This pilot study explores whether large adolescent idiopathic scoliosis (AIS) curves (≥ 45°) lead to decreased frequency and quality of sport participation, lower health-related quality of life (HRQL), and more pronounced shortness of breath (SOB) as compared to smaller curvatures (< 45°).
Patients were divided into two groups based on their spinal curvature: Cobb angle < 45° (
n= 31) and ≥ 45° ( n= 21). We assessed feasibility outcomes including agreement to be approached, participation, recruitment rates and missing data. All participants completed five questionnaires to assess the frequency and quality of sport participation, HRQL and SOB outcomes. Estimates of effects 95% confidence intervals (CIs) were reported. Results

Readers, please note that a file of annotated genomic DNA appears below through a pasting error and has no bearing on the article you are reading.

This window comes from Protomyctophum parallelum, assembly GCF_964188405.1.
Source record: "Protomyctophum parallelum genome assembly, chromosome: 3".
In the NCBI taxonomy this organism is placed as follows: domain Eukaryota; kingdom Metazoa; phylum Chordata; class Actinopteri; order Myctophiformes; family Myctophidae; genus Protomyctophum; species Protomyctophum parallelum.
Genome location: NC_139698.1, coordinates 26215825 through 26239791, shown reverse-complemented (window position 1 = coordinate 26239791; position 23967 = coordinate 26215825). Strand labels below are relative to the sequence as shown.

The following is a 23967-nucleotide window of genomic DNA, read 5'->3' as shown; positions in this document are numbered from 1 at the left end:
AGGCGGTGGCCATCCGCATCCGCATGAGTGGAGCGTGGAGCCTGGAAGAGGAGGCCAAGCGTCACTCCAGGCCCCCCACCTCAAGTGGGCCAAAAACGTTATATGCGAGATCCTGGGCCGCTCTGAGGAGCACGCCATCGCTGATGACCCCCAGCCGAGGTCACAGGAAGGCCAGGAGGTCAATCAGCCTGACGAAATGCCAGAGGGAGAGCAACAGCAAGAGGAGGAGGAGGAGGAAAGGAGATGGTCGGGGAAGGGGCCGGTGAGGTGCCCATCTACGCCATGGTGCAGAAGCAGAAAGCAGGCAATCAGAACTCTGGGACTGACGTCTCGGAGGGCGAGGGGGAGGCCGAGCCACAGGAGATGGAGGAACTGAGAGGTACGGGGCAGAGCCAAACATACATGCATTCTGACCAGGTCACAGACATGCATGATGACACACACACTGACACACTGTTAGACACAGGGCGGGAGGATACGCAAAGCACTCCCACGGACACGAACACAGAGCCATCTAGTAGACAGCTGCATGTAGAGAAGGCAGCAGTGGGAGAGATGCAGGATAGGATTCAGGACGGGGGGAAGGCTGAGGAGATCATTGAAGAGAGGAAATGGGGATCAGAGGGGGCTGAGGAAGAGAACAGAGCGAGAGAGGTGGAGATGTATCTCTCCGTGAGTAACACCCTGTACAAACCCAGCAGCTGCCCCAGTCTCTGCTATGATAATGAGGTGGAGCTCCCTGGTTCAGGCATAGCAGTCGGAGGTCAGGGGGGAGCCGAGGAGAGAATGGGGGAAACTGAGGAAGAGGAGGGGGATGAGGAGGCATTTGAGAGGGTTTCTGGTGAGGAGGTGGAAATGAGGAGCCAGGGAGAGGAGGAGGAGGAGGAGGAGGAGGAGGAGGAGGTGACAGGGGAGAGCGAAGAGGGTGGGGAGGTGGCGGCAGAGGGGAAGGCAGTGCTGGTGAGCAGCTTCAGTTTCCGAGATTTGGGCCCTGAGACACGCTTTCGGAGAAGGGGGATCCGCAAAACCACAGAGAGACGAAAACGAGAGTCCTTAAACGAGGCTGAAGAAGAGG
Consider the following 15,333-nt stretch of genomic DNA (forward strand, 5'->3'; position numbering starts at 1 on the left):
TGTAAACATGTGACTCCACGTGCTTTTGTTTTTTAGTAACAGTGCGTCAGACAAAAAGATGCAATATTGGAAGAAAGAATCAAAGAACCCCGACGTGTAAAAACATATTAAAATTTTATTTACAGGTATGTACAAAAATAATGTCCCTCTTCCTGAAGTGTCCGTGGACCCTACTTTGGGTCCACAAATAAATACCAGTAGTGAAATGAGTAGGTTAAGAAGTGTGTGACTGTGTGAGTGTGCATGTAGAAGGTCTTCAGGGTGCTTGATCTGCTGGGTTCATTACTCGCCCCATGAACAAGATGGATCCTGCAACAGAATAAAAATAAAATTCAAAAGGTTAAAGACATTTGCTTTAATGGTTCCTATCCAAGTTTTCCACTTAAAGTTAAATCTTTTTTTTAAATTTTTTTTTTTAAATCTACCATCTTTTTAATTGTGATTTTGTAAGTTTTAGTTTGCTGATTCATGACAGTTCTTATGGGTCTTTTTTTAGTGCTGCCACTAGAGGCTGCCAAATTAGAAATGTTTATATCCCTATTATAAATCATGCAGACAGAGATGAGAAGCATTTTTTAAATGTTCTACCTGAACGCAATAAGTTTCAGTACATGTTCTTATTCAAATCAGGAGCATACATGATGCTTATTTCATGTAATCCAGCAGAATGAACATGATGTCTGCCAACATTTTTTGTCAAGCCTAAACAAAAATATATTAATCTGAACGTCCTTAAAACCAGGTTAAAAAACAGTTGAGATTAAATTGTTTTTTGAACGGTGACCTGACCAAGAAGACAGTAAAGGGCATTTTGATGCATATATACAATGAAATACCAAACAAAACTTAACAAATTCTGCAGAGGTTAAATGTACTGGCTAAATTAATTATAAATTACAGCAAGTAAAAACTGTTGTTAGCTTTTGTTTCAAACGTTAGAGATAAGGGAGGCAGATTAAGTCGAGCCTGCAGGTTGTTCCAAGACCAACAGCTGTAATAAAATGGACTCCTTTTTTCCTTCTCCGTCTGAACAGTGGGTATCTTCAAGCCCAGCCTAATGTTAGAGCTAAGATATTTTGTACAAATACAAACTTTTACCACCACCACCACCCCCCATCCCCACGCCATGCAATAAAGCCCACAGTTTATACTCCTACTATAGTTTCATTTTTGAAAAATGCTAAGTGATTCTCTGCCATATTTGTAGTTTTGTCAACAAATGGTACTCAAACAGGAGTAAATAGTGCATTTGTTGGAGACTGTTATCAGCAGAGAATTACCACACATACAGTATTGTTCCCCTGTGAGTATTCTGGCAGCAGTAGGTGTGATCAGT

This study enrolled 52 surgically untreated AIS patients between the ages of 10 and 18 (44 females, 8 males, mean age = 14.60). All feasibility threshold criteria were successfully met (100% agreement to be approached, 100% participation with
n≥ 12 in each group, and 94.2% of patients without missing data). AIS patients with large curvatures (≥ 45°) trended towards decreased frequency and quality of sport participation, more pronounced SOB and worse HRQL outcomes, as compared to patients with smaller curve sizes. Conclusion
The study findings show that a study addressing sport participation in the setting of AIS is feasible. The size of curvature in AIS may have an impact on sport participation, HRQL and SOB, but larger studies are required.